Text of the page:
Boston Globe Examines AIDS Advocates’ Lobbying Efforts Against AIDS-Related Wasting Drug Maker Serono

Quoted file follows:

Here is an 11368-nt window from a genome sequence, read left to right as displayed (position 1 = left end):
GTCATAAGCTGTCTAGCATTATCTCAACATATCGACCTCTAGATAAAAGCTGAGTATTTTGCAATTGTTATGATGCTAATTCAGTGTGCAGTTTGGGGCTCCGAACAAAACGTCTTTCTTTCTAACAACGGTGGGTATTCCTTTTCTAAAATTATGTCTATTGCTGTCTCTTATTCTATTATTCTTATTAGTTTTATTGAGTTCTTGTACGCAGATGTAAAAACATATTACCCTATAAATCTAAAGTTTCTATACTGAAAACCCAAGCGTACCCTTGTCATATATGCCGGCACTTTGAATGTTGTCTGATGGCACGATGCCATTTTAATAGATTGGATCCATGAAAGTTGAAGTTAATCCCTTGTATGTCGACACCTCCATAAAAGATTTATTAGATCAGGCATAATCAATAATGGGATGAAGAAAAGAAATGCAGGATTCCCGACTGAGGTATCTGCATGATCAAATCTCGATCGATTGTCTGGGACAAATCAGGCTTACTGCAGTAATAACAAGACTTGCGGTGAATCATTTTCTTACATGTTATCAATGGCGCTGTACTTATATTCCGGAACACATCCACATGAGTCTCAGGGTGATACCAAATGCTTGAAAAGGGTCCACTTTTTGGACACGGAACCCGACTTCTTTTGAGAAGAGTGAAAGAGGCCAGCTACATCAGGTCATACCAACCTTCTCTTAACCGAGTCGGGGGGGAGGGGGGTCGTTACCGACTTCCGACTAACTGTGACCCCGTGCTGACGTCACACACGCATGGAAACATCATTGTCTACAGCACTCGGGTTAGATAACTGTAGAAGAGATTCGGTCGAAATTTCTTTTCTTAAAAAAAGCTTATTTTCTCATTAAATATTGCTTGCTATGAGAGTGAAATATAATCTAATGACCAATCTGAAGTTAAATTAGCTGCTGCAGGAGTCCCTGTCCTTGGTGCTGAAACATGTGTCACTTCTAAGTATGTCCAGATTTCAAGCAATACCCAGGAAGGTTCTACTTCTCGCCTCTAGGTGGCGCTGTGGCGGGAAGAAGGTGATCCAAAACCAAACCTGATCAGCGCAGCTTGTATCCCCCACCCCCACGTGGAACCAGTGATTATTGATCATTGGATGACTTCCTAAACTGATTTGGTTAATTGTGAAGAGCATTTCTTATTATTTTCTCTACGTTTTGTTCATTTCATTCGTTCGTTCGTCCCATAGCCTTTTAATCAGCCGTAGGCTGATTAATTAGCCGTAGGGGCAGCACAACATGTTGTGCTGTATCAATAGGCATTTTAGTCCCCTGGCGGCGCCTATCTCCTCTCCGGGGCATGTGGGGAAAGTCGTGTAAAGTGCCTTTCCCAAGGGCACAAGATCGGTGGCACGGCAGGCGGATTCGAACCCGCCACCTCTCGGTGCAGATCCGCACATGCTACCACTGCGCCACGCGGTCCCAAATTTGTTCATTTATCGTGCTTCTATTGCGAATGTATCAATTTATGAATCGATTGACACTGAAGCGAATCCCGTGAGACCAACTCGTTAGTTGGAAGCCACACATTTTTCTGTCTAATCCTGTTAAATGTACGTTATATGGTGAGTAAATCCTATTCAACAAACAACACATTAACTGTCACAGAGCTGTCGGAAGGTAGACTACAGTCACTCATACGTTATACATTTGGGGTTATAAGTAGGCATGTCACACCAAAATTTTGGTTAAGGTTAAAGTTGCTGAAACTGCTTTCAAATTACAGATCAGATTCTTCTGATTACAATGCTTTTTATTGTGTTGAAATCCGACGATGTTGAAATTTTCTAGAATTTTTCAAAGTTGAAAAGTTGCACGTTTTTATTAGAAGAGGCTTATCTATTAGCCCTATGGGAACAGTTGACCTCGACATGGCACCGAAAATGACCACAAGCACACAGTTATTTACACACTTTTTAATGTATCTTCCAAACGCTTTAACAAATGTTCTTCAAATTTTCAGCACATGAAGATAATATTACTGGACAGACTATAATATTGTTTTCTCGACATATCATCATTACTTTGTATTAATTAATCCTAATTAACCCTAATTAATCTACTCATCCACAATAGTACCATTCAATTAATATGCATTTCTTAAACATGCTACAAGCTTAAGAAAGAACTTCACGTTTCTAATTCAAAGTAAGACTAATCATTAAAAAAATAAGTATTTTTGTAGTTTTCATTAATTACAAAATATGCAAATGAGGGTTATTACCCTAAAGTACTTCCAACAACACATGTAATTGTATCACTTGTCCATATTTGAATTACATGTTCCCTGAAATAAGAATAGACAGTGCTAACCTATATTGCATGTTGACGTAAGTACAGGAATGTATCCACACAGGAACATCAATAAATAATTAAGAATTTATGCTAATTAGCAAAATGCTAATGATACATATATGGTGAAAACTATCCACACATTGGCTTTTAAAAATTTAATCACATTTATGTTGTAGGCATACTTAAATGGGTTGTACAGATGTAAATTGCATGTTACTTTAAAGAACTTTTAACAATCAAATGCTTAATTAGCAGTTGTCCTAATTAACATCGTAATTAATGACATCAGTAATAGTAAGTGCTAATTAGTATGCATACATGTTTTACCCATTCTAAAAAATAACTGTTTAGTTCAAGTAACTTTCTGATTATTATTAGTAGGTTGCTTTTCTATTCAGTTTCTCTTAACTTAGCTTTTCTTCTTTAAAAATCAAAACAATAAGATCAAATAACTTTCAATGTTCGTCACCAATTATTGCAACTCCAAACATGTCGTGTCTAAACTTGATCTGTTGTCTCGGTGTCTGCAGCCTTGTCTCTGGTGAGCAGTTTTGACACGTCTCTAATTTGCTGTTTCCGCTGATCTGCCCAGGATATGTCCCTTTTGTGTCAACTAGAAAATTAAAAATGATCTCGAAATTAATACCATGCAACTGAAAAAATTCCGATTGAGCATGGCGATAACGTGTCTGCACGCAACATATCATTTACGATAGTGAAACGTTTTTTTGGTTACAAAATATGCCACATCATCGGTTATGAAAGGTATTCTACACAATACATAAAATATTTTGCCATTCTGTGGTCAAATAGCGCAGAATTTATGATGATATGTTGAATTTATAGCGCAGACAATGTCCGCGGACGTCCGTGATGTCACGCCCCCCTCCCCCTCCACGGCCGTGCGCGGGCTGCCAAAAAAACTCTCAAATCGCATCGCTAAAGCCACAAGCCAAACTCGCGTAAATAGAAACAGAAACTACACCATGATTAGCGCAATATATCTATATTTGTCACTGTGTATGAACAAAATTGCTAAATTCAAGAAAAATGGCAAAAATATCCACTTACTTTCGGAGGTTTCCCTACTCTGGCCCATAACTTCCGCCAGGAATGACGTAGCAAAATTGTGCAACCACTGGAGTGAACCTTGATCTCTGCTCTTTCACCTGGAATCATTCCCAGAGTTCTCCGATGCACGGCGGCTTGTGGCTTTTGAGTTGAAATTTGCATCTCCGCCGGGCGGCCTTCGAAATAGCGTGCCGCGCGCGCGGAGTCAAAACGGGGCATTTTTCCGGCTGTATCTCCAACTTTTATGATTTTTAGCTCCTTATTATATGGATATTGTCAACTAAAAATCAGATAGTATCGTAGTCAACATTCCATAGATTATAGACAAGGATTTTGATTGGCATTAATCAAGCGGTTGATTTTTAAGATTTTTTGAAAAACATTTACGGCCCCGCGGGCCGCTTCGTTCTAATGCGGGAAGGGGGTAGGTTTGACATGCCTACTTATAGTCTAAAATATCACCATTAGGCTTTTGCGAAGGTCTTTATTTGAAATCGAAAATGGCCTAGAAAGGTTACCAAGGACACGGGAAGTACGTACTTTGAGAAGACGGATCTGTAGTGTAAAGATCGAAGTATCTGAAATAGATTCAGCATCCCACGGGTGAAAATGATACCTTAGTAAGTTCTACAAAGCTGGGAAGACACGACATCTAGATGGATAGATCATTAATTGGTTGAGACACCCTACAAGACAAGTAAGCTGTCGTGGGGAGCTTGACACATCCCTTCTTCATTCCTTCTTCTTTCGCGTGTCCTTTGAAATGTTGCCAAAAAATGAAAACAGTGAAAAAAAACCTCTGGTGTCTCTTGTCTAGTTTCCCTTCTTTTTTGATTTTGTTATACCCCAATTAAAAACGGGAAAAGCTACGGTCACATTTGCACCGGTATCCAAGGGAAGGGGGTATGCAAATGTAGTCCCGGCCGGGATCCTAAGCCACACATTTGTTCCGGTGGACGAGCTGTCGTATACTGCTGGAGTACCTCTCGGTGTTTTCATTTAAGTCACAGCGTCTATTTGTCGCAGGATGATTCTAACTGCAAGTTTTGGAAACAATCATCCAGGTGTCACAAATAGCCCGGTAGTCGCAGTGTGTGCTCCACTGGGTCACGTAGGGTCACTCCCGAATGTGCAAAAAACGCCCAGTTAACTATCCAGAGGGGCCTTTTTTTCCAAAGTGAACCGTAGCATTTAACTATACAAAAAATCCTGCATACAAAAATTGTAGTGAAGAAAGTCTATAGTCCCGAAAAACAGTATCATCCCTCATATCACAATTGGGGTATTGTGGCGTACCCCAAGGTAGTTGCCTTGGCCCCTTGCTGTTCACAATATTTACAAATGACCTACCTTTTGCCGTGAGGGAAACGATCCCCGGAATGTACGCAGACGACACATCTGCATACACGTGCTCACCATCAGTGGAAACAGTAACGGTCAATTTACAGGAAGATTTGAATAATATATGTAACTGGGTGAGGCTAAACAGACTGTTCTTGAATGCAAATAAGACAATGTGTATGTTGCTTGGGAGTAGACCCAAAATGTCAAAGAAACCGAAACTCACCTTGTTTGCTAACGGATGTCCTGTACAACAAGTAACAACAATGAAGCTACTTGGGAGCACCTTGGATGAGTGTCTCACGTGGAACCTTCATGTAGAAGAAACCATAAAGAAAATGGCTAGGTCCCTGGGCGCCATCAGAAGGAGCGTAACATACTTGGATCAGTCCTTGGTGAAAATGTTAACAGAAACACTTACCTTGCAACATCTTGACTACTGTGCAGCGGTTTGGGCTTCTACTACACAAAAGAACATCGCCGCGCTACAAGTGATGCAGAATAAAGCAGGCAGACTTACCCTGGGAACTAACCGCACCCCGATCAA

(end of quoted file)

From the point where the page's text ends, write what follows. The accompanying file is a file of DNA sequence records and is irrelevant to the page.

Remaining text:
The Boston Globe on Monday examined how "soured relations" between HIV/AIDS advocates and Swiss biotechnology company Serono over pricing practices of its AIDS-related wasting drug Serostim "threaten to haunt" the company as it seeks FDA approval for a new use for the drug (Kerber, Boston Globe, 11/14). Serono in October agreed to pay $704 million to settle a Department of Justice investigation into the company's sales and pricing practices of Serostim. The company will pay $136.9 million in criminal fines and $567 million to settle civil liabilities, which include $305 million to federal agencies that paid for unnecessary prescriptions for the drug and almost $262 million to state Medicare programs. In 2001, the U.S. attorney's office in Boston subpoenaed from Serono nearly 10 years' worth of documents pertaining to Serostim as part of an ongoing grand jury investigation into the company's practices. U.S. Attorney General Roberto Gonzales said Serono profited by $90 million during the period of illegal activity, which took place between 1996 and 2004, according to DOJ (Kaiser Daily HIV/AIDS Report, 10/18). Some HIV/AIDS advocates have said the "bad blood" with Serono will not affect their position on new uses for Serostim, the Globe reports. However, "it's clear this vocal and influential constituency, which often weighs in with regulators on AIDS drugs, now doesn't trust Serono and will be skeptical of any new promises or clinical claims from the company," according to the Globe. Kevin Frost, vice president for clinical research at amfAR in New York, said that the settlement Serono reached with prosecutors will not change the strain resulting from the "issues that have hung over Serono in its dealings with the community" (Boston Globe, 11/14).This is part of the KHN Morning Briefing, a summary of health policy coverage from major news organizations. Sign up for an email subscription.